maX.500 - a Macintosh X.500 Directory Client

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maX.500 version 2.1.1 is now available.
Click here to find out how to get a copy of your very own!


maX.500 (pronounced "max five-hundred") is an Internet online directory client developed at the University of Michigan that uses the LDAP protocol. maX.500 will work with standalone LDAP directory servers and with X.500 directory servers that are front-ended by an LDAP server (most are). Using maX.500 you can search online directories, display entries, and make changes to the entries. maX.500 requires MacOS System 7 or later, MacTCP or Open Transport, and an LDAP server to talk to in order to function.

maX.500 is largely the work of Mark Smith, although it builds on the work of many others, especially Tim Howes. It is a companion application to waX.500 (for Microsoft Windows), and xax500 (for the X Window System). There is also some information on other LDAP clients available.

Table of Contents

Obtaining maX.500

maX.500 is made freely available by the University of Michigan for everyone to use. The latest version is 2.1.1, and it the installer is available here: You may also want to read the Version 2.1.1 Release Notes.

maX.500 relies upon Robert Churchill's fabulous Authentication Manager control panel to support Kerberos authentication. Note that if your site is not using Kerberos authentication in conjunction with an X.500 directory service of its own, you can make full use of maX.500 without installing the Authentication Manager software.

maX.500 can also use the Internet Configuration System for handling URLs.

Mailing Lists and Contact Information

If you would like to join a mailing list where new releases and other interesting information about maX.500 is announced, send e-mail to:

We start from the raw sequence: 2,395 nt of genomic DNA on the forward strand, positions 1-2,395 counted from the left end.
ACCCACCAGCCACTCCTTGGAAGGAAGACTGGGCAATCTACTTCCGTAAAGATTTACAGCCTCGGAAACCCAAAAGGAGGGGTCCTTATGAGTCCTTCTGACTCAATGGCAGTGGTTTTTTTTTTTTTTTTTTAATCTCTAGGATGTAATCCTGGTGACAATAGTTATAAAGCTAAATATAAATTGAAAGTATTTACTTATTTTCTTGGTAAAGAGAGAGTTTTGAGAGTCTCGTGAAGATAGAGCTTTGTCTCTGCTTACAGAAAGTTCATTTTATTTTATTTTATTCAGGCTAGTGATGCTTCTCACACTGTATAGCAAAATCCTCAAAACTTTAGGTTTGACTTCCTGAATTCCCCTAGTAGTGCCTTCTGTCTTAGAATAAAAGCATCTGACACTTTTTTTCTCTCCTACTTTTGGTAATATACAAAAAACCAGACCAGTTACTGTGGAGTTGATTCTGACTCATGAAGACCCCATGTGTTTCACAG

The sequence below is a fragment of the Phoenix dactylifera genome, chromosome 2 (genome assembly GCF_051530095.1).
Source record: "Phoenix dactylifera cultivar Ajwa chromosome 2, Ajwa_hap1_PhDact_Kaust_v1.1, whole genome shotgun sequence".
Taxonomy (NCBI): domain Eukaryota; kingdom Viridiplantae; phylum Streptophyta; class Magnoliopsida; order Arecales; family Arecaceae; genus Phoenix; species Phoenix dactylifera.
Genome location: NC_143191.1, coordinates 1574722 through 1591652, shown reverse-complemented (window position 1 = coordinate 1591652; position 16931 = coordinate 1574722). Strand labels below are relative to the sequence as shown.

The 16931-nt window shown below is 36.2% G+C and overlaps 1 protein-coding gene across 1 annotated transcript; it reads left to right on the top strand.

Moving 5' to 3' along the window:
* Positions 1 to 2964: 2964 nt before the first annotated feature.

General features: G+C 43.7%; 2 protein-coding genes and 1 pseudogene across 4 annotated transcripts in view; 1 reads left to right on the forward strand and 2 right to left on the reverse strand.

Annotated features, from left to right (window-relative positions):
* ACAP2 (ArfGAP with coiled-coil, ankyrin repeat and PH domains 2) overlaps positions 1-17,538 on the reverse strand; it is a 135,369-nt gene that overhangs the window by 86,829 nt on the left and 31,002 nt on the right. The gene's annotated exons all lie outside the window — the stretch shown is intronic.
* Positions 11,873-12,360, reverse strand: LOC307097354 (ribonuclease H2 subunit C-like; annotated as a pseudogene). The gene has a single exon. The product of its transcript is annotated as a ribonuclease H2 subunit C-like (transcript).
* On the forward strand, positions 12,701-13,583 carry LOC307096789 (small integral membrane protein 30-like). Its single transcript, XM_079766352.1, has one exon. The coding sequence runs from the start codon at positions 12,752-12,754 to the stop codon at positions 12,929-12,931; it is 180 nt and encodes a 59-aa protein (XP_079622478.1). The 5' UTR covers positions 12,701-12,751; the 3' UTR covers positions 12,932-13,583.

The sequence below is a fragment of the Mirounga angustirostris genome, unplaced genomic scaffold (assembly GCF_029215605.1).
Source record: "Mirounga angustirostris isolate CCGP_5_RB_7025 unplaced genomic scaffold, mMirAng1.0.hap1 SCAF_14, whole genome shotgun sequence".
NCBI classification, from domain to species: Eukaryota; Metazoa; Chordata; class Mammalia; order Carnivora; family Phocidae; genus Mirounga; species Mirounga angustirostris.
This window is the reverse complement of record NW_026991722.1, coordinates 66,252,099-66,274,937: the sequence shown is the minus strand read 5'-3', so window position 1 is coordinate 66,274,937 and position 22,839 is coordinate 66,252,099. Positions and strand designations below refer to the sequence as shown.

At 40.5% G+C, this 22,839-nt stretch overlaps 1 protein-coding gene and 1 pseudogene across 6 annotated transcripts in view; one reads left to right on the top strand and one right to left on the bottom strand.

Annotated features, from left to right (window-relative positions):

If you find a bug in maX.500, please send a report via e-mail to:
Ideas for new maX.500 features may be sent to the same address.

If you are willing to test new, pre-release versions of maX.500 and can provide speedy, useful feedback, send e-mail to: General comments and questions about maX.500 can be sent to:


A Virtual Tour of maX.500

Here are some screen shots that will give you an idea what maX.500 looks like in action (note that these are from version 2.0.2, not 2.1.1): Note that URLs are stored in entries with labels, and maX.500 only shows the label if it is there. maX.500 relies upon a Web browser to actually retrieve and display resources pointed to by URLs; after clicking on the arrow next to "View Document" in the example screen shot above, a Web browser would be launched or brought to the front and told by maX.500 to display the appropriate document. This is accomplished transparently through the magic of AppleEvents.

Resources for System Administrators and Developers

maX.500 is very customizable for use at a specific site. There is an "Admin Kit" available that contains documentation and tools to help you customize maX.500. There is also a mailing list for system administrators who are using and supporting maX.500 at their site. It is a fairly low traffic list. To join, send e-mail to:

The complete source code to maX.500 is now available. This will be useful to those who want to make serious changes or to anyone who can use some of the code. Please share your changes if you do make any. If you are working with the maX.500 sources, please join the developers list by sending e-mail to:

Why the name "maX.500"?

Many people wonder what the origin of the name "maX.500" is. Originally, we called the application "X.500 Access," but few could deny the boring character of such a name. Eventually, we settled on the name maX.500 (remember to say "max five-hundred") for these reasons: Insisting on the use of a lower-case 'm' at the start of the name has annoyed much of the documentation staff here at U of M, but we have stood firm. Also, many people who don't know better refer to maX.500 as "Mac X.500" or "Mac 500." Now there is no excuse for getting the name wrong!
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